This is a good opportunity for some June vignettes from the natural world:

• Birds and mammals are among the few animal species that care for their young.

In fact, 99% of the million-plus species of the animal world simply give birth or lay their eggs and move on. Turtles, toads, frogs, wood ticks, mosquitoes and butterflies are some examples of animals that do not look after their young.

• Go jump in the lake! In June a good share of Minnesota’s lakes finally reach a surface temperature of 70 degrees or a bit warmer. Seventy degrees is the cutoff point for safe swimming; at lower temperatures a swimmer cannot usually exercise enough to maintain a normal body temperature and, so, would be subject to hypothermia.

• Minnesota is home to about 15 species of fireflies. Between now and mid-July is a great time to show young people this wonder of nature. From a half-hour after sunset and far into the night we can see these moving specks of light from southern Minnesota to the Canadian border and beyond. I like to check wetlands, wet ditches, tall grassy spots, old fields, forest edges and lawns near more natural areas for nature’s show of tiny lights.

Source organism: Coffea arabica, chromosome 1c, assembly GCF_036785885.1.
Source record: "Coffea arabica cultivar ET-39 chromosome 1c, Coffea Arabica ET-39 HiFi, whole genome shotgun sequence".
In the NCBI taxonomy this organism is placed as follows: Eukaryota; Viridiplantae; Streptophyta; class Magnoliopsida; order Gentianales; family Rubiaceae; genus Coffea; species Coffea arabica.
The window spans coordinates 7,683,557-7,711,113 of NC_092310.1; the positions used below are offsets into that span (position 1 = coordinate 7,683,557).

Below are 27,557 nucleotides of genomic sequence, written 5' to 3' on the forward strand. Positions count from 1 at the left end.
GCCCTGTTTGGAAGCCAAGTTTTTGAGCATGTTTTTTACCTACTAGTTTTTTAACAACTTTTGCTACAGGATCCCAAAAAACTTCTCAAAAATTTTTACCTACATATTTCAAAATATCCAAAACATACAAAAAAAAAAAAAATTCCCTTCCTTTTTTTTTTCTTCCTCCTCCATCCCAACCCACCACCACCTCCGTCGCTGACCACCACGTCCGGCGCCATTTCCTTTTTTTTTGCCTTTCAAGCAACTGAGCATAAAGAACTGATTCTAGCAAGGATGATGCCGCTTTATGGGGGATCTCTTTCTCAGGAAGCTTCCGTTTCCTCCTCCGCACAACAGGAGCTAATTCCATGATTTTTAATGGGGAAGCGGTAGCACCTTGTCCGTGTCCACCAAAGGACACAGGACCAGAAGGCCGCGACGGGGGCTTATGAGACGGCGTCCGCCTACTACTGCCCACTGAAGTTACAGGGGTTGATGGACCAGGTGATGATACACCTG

• June is the prime month for Minnesota’s 20-plus nest bird species. Agassiz National Wildlife Refuge in northwest Minnesota may be the richest bird-breeding site in the Upper Midwest, with close to 140 species of nesting birds.

• Many of us enjoy watching ruby-throated hummingbirds feeding from nectar-producing garden plants and backyard feeders containing sweetened water. Hang up a feeder that is partly red, and make your own sugar-water solution using four parts water to one part white sugar. You do not need to boil the mixture, but hot water does help to dissolve sugar. Don’t use red dye. Many experts think the dye may be harmful to the birds. If the feeders are not emptied by feeding hummers, the sugar water should be changed every few days, especially in hot weather. If the sugar water solution turns cloudy or you can see black mold, wash the feeder in a weak bleach-and-water solution and rinse well.

• Adult Canada geese are particularly vulnerable now as they molt, lose their flight feathers and are grounded. Other waterfowl also are mostly all in a flightless condition. Look for the first Canada geese to be airborne around July 20, when you will see adults and their offspring from this year flying together.

Jim Gilbert’s observations have been part of the Minnesota Weatherguide Environment Calendars since 1977, and he is the author of five books on nature in Minnesota. He taught and worked as a naturalist for 50 years.